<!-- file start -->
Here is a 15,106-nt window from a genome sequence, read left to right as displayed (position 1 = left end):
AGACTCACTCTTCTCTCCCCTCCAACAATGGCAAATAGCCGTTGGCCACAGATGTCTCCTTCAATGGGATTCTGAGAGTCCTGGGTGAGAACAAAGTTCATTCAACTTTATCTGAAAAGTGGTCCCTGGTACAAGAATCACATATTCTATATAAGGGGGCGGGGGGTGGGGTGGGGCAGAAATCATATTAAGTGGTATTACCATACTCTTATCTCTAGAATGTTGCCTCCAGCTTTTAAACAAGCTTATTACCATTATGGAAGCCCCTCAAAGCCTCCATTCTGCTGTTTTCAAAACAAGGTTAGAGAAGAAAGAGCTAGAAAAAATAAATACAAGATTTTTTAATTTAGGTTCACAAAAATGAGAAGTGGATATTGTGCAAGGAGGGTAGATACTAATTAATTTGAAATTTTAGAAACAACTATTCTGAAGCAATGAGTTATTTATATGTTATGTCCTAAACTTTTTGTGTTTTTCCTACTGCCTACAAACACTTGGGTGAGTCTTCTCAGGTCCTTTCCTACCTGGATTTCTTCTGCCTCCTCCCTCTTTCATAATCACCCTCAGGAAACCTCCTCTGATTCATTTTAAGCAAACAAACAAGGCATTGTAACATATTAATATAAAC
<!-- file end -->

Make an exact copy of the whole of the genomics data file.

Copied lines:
Here is a 15,106-nt window from a genome sequence, read left to right as displayed (position 1 = left end):
AGACTCACTCTTCTCTCCCCTCCAACAATGGCAAATAGCCGTTGGCCACAGATGTCTCCTTCAATGGGATTCTGAGAGTCCTGGGTGAGAACAAAGTTCATTCAACTTTATCTGAAAAGTGGTCCCTGGTACAAGAATCACATATTCTATATAAGGGGGCGGGGGGTGGGGTGGGGCAGAAATCATATTAAGTGGTATTACCATACTCTTATCTCTAGAATGTTGCCTCCAGCTTTTAAACAAGCTTATTACCATTATGGAAGCCCCTCAAAGCCTCCATTCTGCTGTTTTCAAAACAAGGTTAGAGAAGAAAGAGCTAGAAAAAATAAATACAAGATTTTTTAATTTAGGTTCACAAAAATGAGAAGTGGATATTGTGCAAGGAGGGTAGATACTAATTAATTTGAAATTTTAGAAACAACTATTCTGAAGCAATGAGTTATTTATATGTTATGTCCTAAACTTTTTGTGTTTTTCCTACTGCCTACAAACACTTGGGTGAGTCTTCTCAGGTCCTTTCCTACCTGGATTTCTTCTGCCTCCTCCCTCTTTCATAATCACCCTCAGGAAACCTCCTCTGATTCATTTTAAGCAAACAAACAAGGCATTGTAACATATTAATATAAAC